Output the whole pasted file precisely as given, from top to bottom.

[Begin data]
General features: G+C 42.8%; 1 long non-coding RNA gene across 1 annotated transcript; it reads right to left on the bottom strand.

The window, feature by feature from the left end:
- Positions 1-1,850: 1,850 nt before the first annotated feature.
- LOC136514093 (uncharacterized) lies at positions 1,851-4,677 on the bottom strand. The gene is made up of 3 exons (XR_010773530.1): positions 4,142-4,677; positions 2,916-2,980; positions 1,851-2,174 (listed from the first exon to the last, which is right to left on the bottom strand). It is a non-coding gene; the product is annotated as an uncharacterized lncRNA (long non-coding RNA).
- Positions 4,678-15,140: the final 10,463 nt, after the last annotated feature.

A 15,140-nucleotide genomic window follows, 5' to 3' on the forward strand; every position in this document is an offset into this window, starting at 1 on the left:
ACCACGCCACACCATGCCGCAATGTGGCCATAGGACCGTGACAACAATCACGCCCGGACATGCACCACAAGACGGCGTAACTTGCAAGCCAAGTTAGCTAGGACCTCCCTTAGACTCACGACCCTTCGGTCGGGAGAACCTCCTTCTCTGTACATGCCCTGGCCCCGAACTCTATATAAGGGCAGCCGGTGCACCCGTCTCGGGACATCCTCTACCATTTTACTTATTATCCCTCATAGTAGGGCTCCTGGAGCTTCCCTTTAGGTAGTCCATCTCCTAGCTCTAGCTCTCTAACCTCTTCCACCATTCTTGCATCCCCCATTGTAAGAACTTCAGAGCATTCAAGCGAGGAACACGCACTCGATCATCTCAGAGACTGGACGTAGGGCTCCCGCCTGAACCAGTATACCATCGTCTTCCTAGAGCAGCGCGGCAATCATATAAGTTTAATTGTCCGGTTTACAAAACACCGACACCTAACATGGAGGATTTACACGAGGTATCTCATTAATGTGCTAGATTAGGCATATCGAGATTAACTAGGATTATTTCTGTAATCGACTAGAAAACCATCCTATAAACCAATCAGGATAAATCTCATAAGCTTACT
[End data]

General features: G+C 42.8%; 1 long non-coding RNA gene across 1 annotated transcript; it reads right to left on the bottom strand.

The window, feature by feature from the left end:
- Positions 1-1,850: 1,850 nt before the first annotated feature.
- LOC136514093 (uncharacterized) lies at positions 1,851-4,677 on the bottom strand. The gene is made up of 3 exons (XR_010773530.1): positions 4,142-4,677; positions 2,916-2,980; positions 1,851-2,174 (listed from the first exon to the last, which is right to left on the bottom strand). It is a non-coding gene; the product is annotated as an uncharacterized lncRNA (long non-coding RNA).
- Positions 4,678-15,140: the final 10,463 nt, after the last annotated feature.

A 15,140-nucleotide genomic window follows, 5' to 3' on the forward strand; every position in this document is an offset into this window, starting at 1 on the left:
ACCACGCCACACCATGCCGCAATGTGGCCATAGGACCGTGACAACAATCACGCCCGGACATGCACCACAAGACGGCGTAACTTGCAAGCCAAGTTAGCTAGGACCTCCCTTAGACTCACGACCCTTCGGTCGGGAGAACCTCCTTCTCTGTACATGCCCTGGCCCCGAACTCTATATAAGGGCAGCCGGTGCACCCGTCTCGGGACATCCTCTACCATTTTACTTATTATCCCTCATAGTAGGGCTCCTGGAGCTTCCCTTTAGGTAGTCCATCTCCTAGCTCTAGCTCTCTAACCTCTTCCACCATTCTTGCATCCCCCATTGTAAGAACTTCAGAGCATTCAAGCGAGGAACACGCACTCGATCATCTCAGAGACTGGACGTAGGGCTCCCGCCTGAACCAGTATACCATCGTCTTCCTAGAGCAGCGCGGCAATCATATAAGTTTAATTGTCCGGTTTACAAAACACCGACACCTAACATGGAGGATTTACACGAGGTATCTCATTAATGTGCTAGATTAGGCATATCGAGATTAACTAGGATTATTTCTGTAATCGACTAGAAAACCATCCTATAAACCAATCAGGATAAATCTCATAAGCTTACT